The director of HIV Ireland has called for anti-HIV drug PrEP (Pre-Exposure Prophylaxis) to be made available immediately to tackle Ireland’s HIV epidemic.
HIV Ireland and the Gay Health Network (GHN) are calling for PrEP to be introduced under the HSE general medical services scheme. Drugs supplied under the scheme are available through prescription from a doctor, for people with medical cards, and can be received from any pharmacy that has an agreement with the HSE, which covers the costs.
Currently, PrEP is available to buy only on prescription for about €400 a month.
HIV diagnoses nationally have increased by 35 per cent since 2011. A total of 512 people were newly diagnosed as living with HIV in 2016, compared with 485 in 2015.
PrEP is a once-daily medication that, in combination with safer sex practices, has been proven to reduce significantly the risk of sexually acquired HIV-1 infection among un-infected adults at high risk.
Executive director of HIV Ireland Niall Mulligan said the drug needed to be made available “as soon as possible” as Ireland was experiencing a “HIV epidemic”.
Mr Mulligan said the rise could be attributed to an increase in the number of foreign nationals who have already been diagnosed with HIV and have moved here.
He also said the rise in popularity of dating apps for men who have sex with men such as Grindr had “contributed somewhat” to the rise but was not the main reason.
“There is still a major stigma in relation to HIV and a worry or a fear around getting tested. People are worried they will be diagnosed with HIV so they don’t get tested.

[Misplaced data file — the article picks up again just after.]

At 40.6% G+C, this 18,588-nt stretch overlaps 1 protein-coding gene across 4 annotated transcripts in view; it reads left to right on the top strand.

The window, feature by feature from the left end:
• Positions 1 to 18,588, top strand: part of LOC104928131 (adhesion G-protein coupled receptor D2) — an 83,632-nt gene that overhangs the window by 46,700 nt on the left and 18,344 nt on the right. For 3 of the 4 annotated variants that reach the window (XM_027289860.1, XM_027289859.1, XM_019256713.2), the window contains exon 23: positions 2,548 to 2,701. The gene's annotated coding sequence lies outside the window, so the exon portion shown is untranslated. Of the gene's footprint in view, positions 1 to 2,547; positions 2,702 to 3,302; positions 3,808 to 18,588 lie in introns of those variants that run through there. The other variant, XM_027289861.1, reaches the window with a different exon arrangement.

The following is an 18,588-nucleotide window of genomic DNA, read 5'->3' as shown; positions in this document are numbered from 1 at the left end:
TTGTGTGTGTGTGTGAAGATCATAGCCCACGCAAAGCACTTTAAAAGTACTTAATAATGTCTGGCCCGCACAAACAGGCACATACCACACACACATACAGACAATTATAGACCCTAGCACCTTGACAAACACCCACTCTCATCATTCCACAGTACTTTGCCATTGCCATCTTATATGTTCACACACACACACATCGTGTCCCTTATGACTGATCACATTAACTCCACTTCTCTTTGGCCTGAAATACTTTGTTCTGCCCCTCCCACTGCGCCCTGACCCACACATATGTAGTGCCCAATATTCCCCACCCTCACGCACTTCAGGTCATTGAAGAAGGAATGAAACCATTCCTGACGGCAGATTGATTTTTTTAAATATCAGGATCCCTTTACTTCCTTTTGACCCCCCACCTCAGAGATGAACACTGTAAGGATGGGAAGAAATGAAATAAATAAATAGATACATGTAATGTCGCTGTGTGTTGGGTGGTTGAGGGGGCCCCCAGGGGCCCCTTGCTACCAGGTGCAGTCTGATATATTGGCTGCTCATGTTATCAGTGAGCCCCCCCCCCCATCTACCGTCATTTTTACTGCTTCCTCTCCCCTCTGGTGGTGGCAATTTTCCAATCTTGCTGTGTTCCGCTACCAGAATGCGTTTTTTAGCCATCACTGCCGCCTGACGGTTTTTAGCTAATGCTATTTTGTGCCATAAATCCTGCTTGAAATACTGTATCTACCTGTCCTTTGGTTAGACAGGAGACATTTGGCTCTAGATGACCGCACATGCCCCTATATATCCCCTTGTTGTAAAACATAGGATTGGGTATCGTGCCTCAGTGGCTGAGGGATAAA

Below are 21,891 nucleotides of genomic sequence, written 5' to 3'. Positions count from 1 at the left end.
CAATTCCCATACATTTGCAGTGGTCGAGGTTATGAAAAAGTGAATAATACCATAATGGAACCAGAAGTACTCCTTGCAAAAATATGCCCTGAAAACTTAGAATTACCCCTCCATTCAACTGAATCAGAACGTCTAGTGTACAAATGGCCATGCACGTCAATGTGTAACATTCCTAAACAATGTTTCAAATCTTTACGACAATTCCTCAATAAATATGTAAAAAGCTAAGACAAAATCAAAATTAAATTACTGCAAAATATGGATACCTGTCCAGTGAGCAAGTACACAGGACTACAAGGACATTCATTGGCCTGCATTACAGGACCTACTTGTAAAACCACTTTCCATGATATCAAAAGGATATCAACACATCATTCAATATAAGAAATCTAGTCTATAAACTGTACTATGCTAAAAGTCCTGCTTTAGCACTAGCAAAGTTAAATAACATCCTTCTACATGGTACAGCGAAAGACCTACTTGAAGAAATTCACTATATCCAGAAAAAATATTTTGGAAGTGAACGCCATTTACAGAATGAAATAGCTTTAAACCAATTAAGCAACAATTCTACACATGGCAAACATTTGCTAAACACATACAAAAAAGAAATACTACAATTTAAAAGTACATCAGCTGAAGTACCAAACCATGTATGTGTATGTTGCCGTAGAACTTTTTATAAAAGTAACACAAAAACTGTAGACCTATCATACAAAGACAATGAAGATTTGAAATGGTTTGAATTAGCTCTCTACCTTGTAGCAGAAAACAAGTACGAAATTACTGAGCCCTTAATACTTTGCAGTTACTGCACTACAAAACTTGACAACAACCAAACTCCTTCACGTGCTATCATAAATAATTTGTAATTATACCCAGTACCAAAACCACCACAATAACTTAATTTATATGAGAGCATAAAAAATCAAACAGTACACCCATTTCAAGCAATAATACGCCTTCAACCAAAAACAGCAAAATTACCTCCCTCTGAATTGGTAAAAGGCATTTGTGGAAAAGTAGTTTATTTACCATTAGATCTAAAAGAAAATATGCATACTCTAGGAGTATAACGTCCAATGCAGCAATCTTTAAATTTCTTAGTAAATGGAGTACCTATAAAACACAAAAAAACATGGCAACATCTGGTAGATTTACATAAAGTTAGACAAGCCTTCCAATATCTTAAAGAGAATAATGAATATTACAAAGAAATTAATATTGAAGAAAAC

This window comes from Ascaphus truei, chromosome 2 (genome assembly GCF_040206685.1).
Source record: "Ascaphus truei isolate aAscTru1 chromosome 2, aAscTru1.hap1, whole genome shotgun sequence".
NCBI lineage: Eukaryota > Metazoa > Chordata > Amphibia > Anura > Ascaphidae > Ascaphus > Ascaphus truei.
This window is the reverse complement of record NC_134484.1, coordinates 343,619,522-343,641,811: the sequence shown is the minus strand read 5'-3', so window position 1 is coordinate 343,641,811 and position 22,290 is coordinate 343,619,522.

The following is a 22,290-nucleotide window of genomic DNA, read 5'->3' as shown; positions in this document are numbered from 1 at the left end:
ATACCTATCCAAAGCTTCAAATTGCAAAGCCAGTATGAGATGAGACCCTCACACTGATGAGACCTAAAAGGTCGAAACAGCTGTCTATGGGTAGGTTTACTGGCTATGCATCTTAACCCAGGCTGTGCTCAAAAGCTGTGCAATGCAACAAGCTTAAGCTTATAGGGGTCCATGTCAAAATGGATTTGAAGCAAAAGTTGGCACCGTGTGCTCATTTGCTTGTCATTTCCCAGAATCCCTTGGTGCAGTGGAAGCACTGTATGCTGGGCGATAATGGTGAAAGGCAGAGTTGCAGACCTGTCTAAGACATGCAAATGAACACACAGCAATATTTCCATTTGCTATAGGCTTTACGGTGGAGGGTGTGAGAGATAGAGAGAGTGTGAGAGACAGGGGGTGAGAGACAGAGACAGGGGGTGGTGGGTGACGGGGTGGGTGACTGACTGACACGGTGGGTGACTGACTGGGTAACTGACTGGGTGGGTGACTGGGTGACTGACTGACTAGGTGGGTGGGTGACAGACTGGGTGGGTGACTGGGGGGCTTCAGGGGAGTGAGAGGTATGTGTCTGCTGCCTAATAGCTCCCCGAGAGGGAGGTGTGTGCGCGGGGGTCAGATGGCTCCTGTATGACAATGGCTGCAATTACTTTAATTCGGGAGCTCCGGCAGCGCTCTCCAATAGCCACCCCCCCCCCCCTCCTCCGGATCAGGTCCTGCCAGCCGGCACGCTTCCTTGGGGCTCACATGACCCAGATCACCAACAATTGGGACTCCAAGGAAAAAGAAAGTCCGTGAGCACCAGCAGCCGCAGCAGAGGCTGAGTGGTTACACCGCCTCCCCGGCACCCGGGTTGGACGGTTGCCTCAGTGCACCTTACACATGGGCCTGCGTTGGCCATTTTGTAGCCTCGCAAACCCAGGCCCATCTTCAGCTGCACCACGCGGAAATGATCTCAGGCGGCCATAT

“When someone is diagnosed and treated for HIV they are less likely to infect other people; it’s people who don’t know they are living with HIV who are the risk factor,” he said.
Mr Mulligan said PrEP alone was not enough and people who were on it should continue to get tested and use protection when having sex.
Mr Mulligan said there were potentially some side affects to the drug but they were minuscule and that people taking PrEP should continue to have check-ups.
“Taking PrEP does not remove personal responsibility as some have argued. It empowers people who want to look after the sexual health of themselves and others. PrEP alone is not the panacea; it is important to still use condoms, get tested and take responsibility for your sexual health,” he said.
Mr Mulligan said another issue with PrEP was that people in abusive relationships taking the drug were being forced to have unprotected sex, as well as sex workers.
HIV Ireland and the GHN launched a paper on Thursday to provide evidence-based guidance on PrEP use in Ireland, using views of key populations affected by HIV, such as men who have sex with men (MSM).
The paper looked into guidelines by the World Health Organisation, the European Centre for Disease Prevention and Control, along with the NHS in the UK.
Author of the paper Dr Ann Nolan said of particular concern was the continued high level of new diagnoses among MSM.
“To reverse this alarming upward trend, PrEP must be introduced as a key HIV-prevention intervention. The message to the HSE arising from this study is clear: PrEP promises to be one of the most important innovations in the global response to HIV, and Ireland’s escalating epidemic suggests that we cannot afford to be left behind,” said Dr Nolan.
“It is evident from this Irish-centred study that a range of healthcare providers identify a need for Ireland to join the increasing number of countries making PrEP available to people at risk of HIV as part of a comprehensive package of prevention measures,” she said.